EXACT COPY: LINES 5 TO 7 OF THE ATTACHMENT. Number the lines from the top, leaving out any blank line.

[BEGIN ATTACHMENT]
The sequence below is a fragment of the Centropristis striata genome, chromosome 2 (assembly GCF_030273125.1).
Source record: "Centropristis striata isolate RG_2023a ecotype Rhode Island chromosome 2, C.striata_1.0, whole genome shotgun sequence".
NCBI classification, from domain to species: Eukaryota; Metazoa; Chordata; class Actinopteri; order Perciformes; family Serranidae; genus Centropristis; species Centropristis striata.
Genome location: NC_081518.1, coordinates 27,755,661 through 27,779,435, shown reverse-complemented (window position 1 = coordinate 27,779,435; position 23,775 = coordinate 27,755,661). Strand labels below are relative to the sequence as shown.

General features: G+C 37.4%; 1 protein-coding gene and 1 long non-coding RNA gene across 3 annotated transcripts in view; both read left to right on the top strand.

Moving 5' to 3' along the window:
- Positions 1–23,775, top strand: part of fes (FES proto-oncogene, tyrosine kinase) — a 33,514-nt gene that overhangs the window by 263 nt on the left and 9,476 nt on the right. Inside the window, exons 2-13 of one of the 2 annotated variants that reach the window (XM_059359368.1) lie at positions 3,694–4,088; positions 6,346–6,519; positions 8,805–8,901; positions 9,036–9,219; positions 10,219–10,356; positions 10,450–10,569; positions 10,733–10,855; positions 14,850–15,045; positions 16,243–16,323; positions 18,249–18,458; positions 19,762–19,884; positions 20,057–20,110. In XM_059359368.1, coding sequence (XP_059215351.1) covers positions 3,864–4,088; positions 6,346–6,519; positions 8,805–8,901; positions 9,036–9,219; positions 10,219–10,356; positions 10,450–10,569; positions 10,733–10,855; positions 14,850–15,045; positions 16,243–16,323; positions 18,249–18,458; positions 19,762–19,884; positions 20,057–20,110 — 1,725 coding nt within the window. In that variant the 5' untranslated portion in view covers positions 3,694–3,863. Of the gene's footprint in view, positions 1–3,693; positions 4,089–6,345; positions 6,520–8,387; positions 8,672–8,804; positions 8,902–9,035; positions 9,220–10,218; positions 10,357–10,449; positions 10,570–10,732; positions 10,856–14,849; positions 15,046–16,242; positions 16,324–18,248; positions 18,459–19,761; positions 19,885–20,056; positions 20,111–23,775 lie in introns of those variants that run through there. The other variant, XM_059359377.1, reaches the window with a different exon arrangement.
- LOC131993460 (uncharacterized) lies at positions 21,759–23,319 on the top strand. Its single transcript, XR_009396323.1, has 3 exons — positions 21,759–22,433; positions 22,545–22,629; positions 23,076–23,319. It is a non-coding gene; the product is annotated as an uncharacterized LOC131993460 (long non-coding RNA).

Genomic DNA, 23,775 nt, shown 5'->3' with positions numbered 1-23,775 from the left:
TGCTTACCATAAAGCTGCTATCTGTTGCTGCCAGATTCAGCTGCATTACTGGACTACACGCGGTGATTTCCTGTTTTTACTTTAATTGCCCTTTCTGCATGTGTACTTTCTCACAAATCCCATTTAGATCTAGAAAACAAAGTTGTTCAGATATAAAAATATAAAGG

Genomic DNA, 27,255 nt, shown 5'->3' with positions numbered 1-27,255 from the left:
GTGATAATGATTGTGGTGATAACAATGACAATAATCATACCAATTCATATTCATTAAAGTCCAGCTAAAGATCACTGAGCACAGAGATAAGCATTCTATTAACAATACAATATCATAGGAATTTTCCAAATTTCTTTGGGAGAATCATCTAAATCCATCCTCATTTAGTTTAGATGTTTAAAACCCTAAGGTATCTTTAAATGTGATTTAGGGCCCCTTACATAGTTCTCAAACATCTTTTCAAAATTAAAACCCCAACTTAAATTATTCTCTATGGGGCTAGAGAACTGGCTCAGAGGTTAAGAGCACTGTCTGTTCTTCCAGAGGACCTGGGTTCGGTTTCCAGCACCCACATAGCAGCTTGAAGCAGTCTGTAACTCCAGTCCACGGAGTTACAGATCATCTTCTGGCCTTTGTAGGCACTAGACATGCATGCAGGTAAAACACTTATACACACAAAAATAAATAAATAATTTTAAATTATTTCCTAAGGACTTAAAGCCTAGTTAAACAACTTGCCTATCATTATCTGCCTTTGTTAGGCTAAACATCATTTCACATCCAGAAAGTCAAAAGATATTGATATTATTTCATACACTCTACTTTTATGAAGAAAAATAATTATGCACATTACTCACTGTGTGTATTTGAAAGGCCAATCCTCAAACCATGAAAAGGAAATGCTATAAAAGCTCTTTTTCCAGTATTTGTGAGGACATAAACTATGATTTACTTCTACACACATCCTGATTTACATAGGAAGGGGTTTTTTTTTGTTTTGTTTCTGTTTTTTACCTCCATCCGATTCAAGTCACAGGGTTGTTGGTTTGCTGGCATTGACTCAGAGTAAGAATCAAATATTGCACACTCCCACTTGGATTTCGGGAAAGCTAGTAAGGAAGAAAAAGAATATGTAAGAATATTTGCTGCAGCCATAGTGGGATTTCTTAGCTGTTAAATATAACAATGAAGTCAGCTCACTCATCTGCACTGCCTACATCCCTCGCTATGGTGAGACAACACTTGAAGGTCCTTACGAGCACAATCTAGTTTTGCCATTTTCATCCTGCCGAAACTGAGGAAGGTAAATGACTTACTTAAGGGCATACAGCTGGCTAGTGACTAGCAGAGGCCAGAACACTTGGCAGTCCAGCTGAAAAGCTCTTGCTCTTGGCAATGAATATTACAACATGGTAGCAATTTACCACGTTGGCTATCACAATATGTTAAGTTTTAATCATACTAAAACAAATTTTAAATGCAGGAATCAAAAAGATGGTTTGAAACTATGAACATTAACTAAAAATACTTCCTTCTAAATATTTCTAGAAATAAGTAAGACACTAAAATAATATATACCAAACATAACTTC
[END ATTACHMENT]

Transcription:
General features: G+C 37.4%; 1 protein-coding gene and 1 long non-coding RNA gene across 3 annotated transcripts in view; both read left to right on the top strand.

Moving 5' to 3' along the window:
- Positions 1–23,775, top strand: part of fes (FES proto-oncogene, tyrosine kinase) — a 33,514-nt gene that overhangs the window by 263 nt on the left and 9,476 nt on the right. Inside the window, exons 2-13 of one of the 2 annotated variants that reach the window (XM_059359368.1) lie at positions 3,694–4,088; positions 6,346–6,519; positions 8,805–8,901; positions 9,036–9,219; positions 10,219–10,356; positions 10,450–10,569; positions 10,733–10,855; positions 14,850–15,045; positions 16,243–16,323; positions 18,249–18,458; positions 19,762–19,884; positions 20,057–20,110. In XM_059359368.1, coding sequence (XP_059215351.1) covers positions 3,864–4,088; positions 6,346–6,519; positions 8,805–8,901; positions 9,036–9,219; positions 10,219–10,356; positions 10,450–10,569; positions 10,733–10,855; positions 14,850–15,045; positions 16,243–16,323; positions 18,249–18,458; positions 19,762–19,884; positions 20,057–20,110 — 1,725 coding nt within the window. In that variant the 5' untranslated portion in view covers positions 3,694–3,863. Of the gene's footprint in view, positions 1–3,693; positions 4,089–6,345; positions 6,520–8,387; positions 8,672–8,804; positions 8,902–9,035; positions 9,220–10,218; positions 10,357–10,449; positions 10,570–10,732; positions 10,856–14,849; positions 15,046–16,242; positions 16,324–18,248; positions 18,459–19,761; positions 19,885–20,056; positions 20,111–23,775 lie in introns of those variants that run through there. The other variant, XM_059359377.1, reaches the window with a different exon arrangement.